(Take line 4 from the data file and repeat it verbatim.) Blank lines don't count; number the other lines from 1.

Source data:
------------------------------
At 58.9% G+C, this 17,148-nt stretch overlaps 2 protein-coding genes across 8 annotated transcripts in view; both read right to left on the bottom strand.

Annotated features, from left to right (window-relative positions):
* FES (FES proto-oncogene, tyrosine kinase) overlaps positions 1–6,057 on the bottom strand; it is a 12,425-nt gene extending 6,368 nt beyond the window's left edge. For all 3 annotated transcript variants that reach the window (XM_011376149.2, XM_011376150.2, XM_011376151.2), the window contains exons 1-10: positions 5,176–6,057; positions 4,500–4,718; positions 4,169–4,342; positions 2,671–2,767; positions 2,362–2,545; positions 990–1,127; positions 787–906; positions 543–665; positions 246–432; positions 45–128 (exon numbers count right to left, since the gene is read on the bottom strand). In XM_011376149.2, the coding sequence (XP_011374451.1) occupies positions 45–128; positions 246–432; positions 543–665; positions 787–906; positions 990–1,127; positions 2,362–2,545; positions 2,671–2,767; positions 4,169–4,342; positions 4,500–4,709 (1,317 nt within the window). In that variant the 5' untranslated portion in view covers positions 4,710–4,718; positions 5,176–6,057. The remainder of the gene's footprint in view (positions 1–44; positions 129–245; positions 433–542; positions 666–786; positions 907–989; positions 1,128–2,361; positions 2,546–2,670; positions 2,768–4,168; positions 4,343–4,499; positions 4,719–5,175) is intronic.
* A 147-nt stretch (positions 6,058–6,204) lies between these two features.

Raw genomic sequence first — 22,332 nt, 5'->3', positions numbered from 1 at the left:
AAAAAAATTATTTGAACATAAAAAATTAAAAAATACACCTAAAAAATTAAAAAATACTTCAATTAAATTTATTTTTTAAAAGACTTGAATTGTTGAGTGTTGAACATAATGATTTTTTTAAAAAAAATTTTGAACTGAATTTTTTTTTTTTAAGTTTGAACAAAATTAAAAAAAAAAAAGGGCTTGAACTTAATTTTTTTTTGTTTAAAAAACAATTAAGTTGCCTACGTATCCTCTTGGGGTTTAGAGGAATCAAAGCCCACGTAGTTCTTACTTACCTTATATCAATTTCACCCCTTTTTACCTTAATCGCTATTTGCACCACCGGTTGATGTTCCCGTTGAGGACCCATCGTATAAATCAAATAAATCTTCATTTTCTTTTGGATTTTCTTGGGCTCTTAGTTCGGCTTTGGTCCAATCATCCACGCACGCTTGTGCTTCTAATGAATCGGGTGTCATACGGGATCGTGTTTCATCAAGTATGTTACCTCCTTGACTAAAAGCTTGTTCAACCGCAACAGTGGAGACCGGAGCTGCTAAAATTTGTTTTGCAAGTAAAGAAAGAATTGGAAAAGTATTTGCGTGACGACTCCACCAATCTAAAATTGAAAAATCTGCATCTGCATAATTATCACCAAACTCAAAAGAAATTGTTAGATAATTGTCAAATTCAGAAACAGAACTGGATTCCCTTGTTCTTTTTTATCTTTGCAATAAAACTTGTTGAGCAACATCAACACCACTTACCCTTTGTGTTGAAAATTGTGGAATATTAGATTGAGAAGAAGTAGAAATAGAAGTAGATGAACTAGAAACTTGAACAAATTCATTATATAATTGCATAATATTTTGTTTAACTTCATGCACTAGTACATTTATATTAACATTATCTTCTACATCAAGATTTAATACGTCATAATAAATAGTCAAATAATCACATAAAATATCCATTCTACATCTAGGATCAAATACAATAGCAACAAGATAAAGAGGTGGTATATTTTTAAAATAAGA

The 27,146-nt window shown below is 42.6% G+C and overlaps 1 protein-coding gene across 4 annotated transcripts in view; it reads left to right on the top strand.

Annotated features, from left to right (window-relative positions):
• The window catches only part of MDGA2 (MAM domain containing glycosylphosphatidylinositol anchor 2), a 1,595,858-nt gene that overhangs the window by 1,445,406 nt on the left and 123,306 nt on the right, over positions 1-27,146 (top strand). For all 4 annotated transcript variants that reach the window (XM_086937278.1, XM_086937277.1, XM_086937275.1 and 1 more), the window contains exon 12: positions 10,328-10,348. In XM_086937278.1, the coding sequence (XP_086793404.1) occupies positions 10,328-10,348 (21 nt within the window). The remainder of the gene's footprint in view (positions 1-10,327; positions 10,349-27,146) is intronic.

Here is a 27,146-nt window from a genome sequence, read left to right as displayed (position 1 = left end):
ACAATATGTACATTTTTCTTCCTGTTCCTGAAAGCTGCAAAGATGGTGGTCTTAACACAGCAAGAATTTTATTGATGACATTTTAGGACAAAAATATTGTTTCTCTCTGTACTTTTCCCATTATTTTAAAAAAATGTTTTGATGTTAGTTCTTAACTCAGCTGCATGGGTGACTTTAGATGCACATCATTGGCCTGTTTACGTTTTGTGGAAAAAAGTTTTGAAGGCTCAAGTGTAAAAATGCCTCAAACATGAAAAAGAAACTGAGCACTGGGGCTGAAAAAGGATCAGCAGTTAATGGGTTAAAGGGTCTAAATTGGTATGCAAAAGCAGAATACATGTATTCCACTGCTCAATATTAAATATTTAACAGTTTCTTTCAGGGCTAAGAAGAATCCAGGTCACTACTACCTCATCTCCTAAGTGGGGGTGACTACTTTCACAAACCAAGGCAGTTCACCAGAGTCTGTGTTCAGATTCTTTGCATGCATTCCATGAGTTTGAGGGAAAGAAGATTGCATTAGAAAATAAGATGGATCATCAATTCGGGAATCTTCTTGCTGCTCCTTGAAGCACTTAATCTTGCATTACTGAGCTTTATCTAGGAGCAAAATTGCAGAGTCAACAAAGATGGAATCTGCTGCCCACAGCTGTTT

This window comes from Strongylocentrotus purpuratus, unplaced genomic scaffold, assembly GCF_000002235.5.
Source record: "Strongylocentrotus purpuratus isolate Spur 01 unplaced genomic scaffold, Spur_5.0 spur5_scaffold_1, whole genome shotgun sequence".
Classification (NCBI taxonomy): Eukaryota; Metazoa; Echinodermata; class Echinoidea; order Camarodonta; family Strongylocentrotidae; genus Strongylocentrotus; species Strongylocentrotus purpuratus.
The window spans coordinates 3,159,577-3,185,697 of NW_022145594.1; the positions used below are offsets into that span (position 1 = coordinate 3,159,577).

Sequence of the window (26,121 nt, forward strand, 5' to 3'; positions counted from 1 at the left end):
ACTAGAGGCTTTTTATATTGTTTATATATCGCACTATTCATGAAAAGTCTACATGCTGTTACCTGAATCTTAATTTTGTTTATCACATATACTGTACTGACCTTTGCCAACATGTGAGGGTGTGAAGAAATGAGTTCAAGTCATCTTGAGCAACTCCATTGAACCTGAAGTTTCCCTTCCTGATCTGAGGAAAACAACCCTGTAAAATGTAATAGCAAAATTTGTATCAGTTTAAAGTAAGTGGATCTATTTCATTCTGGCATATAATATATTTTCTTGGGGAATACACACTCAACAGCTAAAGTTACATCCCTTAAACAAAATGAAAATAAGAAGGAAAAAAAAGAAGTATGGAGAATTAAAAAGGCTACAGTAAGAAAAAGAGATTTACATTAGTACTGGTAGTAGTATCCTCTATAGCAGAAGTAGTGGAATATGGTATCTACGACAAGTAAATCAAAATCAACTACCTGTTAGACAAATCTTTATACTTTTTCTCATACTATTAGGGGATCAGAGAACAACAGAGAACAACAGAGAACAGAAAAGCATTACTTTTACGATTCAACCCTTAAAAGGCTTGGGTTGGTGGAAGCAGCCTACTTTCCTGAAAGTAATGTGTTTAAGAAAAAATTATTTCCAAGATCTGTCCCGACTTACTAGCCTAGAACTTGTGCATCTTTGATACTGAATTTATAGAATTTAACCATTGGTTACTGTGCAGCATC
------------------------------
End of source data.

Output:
* A 147-nt stretch (positions 6,058–6,204) lies between these two features.